Two charter-school stories of note: Wasted tax dollars and a look at what’s driving districts to partner with charters

Still Asleep at the WheelThe Network for Public Education this spring published an alarming report (Asleep at the Wheel) on federal grants for new charter schools–to the tune of hundreds of millions of dollars–that ended up being misspent, wasted on closed or never-opened charters, or used for profiteering and fraud.

Now the Network has fine-tuned its stats with “Still Asleep at the Wheel” to show more specifically how much money was wasted–$505 million for charter schools that closed shortly after opening or never opened at all. The Washington Post summarizes the key findings:

“The overall rate of failed charter projects from 2006 to 2014 was 37 percent, with some states posting a much higher failure rate. In Iowa, for example, 11 charter schools received grants and 10 failed after receiving a total of $3.66 million. The failure rate exceeded 50 percent in a number of states, including Georgia, Delaware, Hawaii, Maryland and Virginia. In California, 37 percent failed to open or stay open, after winning nearly $103 million in Charter School Program funding.”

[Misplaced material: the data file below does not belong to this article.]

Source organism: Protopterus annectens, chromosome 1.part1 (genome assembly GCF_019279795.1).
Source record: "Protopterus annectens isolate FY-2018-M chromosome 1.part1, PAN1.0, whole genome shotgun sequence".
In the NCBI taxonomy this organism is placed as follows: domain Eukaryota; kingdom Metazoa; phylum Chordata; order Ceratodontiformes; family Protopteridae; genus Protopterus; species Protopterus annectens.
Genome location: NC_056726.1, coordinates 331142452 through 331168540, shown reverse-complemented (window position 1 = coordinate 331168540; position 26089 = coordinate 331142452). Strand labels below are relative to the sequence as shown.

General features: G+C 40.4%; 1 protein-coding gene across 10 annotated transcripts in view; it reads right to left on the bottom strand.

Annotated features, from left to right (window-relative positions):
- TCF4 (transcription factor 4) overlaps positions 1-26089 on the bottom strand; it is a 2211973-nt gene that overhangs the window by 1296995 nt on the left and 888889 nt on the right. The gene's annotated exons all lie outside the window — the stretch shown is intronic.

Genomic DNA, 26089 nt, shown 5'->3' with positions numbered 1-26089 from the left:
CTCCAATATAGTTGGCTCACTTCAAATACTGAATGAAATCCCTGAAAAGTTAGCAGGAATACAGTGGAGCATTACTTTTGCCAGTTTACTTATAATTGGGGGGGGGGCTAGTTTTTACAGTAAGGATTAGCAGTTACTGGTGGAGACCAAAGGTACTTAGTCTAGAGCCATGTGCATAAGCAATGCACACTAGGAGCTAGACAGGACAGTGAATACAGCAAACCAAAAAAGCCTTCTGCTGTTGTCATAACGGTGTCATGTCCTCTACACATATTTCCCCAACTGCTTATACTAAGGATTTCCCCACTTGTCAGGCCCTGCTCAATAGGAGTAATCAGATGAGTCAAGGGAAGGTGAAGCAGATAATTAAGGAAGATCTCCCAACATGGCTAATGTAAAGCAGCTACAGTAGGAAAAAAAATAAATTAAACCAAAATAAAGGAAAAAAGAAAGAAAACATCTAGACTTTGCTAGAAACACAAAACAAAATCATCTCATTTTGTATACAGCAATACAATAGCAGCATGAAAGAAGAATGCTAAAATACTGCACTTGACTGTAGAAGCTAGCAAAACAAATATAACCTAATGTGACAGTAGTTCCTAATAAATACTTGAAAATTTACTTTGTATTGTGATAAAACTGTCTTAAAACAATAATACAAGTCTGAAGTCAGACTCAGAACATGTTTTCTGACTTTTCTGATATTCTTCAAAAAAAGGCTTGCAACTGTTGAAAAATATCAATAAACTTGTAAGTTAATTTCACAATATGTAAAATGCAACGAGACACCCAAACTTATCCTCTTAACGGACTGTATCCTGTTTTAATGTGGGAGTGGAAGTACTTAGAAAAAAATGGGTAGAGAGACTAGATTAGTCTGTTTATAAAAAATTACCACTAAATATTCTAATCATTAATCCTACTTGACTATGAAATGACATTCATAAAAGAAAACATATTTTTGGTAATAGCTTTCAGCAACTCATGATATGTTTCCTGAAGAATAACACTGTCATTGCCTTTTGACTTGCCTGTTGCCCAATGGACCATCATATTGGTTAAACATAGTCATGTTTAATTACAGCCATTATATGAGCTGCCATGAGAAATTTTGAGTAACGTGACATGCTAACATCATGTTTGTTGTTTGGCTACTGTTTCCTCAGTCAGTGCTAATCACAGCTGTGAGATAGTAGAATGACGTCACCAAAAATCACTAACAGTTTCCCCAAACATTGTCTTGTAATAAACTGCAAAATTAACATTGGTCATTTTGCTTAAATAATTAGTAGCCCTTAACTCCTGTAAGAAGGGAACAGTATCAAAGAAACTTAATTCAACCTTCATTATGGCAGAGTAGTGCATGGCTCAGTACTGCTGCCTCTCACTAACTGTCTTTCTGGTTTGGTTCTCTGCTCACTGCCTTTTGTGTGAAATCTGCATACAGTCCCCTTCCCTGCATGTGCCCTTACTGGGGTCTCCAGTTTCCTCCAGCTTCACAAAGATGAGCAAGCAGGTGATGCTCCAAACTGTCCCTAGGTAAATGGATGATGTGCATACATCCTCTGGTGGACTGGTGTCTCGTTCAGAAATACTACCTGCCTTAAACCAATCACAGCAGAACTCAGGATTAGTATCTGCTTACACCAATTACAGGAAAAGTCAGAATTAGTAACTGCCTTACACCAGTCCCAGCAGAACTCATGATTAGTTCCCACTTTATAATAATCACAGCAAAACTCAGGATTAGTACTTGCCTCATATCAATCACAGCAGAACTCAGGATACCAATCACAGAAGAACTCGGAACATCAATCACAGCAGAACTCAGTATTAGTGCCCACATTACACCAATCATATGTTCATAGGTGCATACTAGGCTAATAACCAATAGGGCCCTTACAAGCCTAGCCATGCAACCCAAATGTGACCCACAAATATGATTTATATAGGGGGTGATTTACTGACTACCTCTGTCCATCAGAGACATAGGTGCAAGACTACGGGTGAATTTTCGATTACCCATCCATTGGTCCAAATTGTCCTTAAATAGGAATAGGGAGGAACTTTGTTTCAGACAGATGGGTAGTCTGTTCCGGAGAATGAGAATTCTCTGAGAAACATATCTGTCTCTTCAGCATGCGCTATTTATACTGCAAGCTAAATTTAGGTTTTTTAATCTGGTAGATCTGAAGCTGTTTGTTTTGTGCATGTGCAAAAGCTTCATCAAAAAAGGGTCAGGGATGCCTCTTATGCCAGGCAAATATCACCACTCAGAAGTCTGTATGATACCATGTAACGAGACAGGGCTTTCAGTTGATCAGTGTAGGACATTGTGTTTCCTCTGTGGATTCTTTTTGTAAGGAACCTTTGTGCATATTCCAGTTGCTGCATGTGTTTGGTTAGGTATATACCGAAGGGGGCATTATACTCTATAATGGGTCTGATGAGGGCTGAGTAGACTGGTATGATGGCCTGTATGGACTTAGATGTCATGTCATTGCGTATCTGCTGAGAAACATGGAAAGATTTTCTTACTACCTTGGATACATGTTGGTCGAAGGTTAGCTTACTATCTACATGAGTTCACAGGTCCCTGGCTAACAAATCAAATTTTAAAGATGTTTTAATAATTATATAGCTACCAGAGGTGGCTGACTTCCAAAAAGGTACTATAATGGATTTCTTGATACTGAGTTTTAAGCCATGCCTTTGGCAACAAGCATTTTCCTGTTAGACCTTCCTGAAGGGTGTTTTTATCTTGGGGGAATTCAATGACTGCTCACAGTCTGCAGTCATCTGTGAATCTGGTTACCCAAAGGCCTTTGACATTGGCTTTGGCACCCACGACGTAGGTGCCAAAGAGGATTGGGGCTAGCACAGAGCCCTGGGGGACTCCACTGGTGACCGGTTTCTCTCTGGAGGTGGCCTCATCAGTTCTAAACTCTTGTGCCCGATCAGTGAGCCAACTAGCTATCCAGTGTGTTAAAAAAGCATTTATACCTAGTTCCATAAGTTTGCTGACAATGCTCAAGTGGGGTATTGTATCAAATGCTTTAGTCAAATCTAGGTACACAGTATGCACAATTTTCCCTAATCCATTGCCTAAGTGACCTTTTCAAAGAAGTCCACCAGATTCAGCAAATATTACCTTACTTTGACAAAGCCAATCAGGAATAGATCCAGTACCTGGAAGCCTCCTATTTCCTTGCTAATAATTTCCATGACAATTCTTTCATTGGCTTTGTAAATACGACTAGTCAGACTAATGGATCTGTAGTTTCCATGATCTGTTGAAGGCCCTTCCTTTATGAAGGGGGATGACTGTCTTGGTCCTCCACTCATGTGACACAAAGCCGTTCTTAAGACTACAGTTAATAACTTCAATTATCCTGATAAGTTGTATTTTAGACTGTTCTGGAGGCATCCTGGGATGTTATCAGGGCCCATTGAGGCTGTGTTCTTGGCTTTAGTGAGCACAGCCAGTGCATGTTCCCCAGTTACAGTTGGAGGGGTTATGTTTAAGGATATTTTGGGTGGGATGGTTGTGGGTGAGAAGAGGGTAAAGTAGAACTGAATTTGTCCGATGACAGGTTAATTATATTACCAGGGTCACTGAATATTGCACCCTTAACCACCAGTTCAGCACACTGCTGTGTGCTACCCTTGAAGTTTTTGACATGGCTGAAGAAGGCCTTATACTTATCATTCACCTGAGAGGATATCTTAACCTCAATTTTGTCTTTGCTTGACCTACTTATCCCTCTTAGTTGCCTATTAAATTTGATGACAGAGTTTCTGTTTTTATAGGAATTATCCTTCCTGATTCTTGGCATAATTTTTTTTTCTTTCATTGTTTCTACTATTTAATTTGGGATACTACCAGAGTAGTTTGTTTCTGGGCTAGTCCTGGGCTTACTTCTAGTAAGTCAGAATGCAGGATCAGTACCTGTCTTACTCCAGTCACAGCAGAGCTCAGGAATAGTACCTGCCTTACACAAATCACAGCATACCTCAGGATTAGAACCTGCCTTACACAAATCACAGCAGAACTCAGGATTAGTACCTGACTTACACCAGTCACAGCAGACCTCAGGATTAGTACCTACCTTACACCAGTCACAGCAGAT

Meanwhile in Dallas ISD, school officials have decided to halt plans to partner with charter operators for pre-K schools after learning they wouldn’t be getting as much extra money as anticipated from the state after changes in the school finance system last legislative session. The Dallas Morning News reports that the district was trying to use a controversial law, Senate Bill 1882, which offers incentives to districts to partner with charter schools by providing more in per-pupil funding. Our TxEd in the Medium column outlines how money and the Texas Education Agency are driving the agenda for charter school partnerships.